“They don’t really care,” he described. “They just want (the tiny house) to go away. They don’t care where it goes, but they don’t want it to be here. And they won’t do anything to fix it either. I don’t believe in a handout, I believe in a hand up.”

Ironically, the county’s program to help the homeless like Blake will probably be the catalyst that disrupts his living situation, Soderberg points out. According to her, he’ll do what everyone else in the county is doing: Hide, by moving their tiny house, or RV/trailer to another spot.

“In the meantime, I’ve now lost a tenant, and if I follow what the code enforcement says, I can’t have another one because I had my one bite of the apple according to them. My one blessing.”

Kitsap County codes

Soderberg said after numerous calls and emails questioning the permit, the code enforcement agent she was working with blocked her email address.

She escalated the situation up to County Commissioner Charlotte Garrido and after eight calls she finally got a call back.

“Garrido presents the permit as something they’re doing to help the homeless situation. If they can get into a trailer or something it’s a place to land, and this is what they’re doing to help remedy the homeless situation. So you have a global aggregate policy theory. And then you have the code officers going, ‘Shame on you, we’ll let you do it for six months, maybe a year, but don’t ever do it again.'”

Soderberg says to be fair, the Director of Community Development, Jeff Rimack, gave her three months to come up with the money to pay for the permit fee.

“I suppose it could have been worse as they were initially saying he had to unplug and disconnect water and return to living in the park if I didn’t pay for the permit in the allotted time. They could have cited me after an initial notice. So, I want to be fair.”

In an email to Soderberg, Rimack writes, “I regret that you feel you are being bullied or held for ransom because that is not our intent, nor is it our intent to place a person back on the street. Our only intent in this situation is to resolve the violation within the parameters allowed by KCC. I understand the situation is a difficult one and that is why I am trying to work with you by allowing time to save the money for the permit. I hope this helps to further explain our constraints around addressing this matter while affording some time to address the matter.”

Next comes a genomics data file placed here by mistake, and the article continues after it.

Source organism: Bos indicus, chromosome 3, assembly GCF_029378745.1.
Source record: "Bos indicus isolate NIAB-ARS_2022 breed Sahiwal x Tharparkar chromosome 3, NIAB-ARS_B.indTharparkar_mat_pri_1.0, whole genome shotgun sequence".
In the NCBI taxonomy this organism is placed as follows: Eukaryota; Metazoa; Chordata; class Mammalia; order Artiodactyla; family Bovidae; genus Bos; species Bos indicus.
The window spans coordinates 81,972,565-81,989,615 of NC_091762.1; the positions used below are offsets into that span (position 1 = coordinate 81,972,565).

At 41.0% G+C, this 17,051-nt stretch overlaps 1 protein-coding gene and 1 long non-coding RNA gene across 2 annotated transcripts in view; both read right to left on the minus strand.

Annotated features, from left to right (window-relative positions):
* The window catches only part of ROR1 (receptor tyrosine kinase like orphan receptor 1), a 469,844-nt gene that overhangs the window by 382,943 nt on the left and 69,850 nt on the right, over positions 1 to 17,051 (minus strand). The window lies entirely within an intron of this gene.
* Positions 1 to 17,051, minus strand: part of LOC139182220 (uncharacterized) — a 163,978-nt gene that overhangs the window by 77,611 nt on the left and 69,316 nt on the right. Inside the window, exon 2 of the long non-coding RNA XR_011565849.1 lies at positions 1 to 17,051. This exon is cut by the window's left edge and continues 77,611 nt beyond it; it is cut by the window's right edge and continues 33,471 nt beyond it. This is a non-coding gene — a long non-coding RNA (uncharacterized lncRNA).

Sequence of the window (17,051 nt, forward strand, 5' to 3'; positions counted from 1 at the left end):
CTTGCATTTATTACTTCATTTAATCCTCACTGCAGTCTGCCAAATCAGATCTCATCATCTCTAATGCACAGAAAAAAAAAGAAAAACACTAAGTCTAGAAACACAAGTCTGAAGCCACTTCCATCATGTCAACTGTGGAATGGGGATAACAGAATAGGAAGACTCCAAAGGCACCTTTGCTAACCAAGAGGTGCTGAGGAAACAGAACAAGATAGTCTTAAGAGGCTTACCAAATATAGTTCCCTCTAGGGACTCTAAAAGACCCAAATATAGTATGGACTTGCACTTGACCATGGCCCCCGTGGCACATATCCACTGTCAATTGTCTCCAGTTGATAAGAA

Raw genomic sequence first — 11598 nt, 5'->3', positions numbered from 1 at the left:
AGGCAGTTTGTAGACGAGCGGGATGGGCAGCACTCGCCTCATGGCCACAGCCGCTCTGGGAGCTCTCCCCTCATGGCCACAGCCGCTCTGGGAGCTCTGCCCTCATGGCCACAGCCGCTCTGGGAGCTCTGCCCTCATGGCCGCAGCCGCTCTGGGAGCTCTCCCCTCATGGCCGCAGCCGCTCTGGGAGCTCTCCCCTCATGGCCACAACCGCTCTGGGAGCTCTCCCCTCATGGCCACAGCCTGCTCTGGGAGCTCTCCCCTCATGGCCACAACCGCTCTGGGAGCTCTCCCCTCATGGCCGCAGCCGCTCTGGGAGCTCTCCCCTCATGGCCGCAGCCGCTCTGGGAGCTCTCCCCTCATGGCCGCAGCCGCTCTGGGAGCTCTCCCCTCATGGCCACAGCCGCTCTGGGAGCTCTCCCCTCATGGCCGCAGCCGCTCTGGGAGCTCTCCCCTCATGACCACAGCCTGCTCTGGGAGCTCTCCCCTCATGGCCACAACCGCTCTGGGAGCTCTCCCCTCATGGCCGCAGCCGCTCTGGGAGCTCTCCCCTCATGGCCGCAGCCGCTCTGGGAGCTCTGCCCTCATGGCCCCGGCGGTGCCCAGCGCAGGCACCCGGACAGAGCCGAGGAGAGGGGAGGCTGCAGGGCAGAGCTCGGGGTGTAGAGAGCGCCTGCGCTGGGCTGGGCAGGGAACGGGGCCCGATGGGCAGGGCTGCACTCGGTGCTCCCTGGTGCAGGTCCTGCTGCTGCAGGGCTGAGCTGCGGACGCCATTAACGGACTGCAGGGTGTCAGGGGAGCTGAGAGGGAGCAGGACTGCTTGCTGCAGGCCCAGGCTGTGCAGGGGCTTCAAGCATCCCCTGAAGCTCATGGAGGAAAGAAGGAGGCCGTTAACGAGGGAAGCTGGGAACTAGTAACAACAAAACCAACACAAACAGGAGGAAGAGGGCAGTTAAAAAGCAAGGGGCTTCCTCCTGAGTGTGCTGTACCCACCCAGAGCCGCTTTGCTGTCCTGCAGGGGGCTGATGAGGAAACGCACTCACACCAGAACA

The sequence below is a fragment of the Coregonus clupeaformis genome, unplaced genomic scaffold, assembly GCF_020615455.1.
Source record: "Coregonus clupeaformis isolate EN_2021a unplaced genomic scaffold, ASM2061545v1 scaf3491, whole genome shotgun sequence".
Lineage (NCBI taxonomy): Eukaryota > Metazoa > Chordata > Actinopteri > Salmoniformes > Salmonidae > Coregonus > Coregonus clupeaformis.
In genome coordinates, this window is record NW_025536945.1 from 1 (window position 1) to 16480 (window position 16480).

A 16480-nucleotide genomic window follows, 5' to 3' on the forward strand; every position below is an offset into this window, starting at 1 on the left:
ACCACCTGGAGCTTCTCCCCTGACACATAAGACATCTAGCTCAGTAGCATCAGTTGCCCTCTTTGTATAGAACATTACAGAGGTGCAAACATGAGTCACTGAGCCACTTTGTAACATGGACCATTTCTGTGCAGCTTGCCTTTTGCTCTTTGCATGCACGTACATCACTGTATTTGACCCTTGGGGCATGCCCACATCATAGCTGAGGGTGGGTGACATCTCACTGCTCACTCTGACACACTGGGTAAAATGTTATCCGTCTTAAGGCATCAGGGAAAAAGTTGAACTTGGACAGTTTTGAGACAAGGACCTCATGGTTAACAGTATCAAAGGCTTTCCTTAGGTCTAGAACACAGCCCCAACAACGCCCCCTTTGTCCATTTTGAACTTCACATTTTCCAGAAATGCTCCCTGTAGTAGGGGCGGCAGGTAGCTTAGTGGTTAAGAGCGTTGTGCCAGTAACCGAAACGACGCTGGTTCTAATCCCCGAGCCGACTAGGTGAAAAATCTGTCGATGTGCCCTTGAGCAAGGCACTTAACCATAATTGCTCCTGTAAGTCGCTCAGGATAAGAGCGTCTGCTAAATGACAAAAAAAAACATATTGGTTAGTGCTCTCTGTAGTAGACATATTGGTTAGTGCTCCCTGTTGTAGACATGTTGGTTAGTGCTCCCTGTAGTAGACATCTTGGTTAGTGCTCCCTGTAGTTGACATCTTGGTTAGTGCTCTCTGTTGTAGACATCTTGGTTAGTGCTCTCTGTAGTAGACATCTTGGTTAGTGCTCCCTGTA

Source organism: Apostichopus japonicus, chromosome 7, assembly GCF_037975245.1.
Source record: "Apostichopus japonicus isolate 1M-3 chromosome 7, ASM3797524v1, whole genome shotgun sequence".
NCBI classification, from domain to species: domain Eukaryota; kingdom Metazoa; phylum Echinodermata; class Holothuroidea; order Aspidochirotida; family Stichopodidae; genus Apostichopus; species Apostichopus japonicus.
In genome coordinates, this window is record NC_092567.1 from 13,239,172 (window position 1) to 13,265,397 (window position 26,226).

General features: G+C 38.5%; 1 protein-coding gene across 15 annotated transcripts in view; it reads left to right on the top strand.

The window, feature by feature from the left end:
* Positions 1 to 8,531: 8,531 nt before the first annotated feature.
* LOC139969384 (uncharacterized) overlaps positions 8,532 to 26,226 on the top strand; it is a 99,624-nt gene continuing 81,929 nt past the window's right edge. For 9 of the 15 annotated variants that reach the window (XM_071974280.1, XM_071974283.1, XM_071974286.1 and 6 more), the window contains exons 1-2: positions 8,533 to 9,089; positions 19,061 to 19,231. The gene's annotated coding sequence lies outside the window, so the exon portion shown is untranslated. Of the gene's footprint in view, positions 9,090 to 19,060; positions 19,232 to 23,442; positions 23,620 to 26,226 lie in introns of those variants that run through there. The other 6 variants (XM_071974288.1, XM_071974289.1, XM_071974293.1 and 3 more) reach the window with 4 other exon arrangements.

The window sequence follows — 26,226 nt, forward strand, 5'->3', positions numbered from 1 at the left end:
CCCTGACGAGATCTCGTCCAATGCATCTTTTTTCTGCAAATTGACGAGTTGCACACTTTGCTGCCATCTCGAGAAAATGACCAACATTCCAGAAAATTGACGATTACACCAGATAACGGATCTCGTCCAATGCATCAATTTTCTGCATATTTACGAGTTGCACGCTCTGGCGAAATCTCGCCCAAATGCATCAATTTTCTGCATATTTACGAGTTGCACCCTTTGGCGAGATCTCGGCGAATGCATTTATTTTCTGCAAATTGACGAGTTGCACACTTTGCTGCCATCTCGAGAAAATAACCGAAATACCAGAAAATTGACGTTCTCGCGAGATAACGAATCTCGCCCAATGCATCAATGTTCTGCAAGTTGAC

Remembering the Infamous Kitsap Ferry Riot of 1987

Soderberg believes the county’s intentions with the transitional permit were good in the sense that it was their first foray into addressing the increasing homeless problem in Kitsap County. Upon it’s adoption in 2013 they didn’t fully realize people — which includes people who don’t consider themselves homeless — would chose to live in tiny homes as a long term plan.

“So if you have somebody who bought their own land and put a tiny home on it, under this transitional permit — because they have to get a permit — they would have to go to Housing Solutions after they bought their land for a temporary, one time only permit.”

Since the airing of this story on Seattle’s Morning News a KIRO Radio listener has come forward to pay for the permit fee:

The guy living in the tiny house really struck a chord with me. I think it’s just a sad, bureaucratic situation. Instead of allowing people to help each other, they’re just trying to hit her hard for being generous with other people. It’s not like she’s making a mint off of the individuals living there. She’s really providing a service and helping people who need just a little assistance and that’s really something that resonates with me.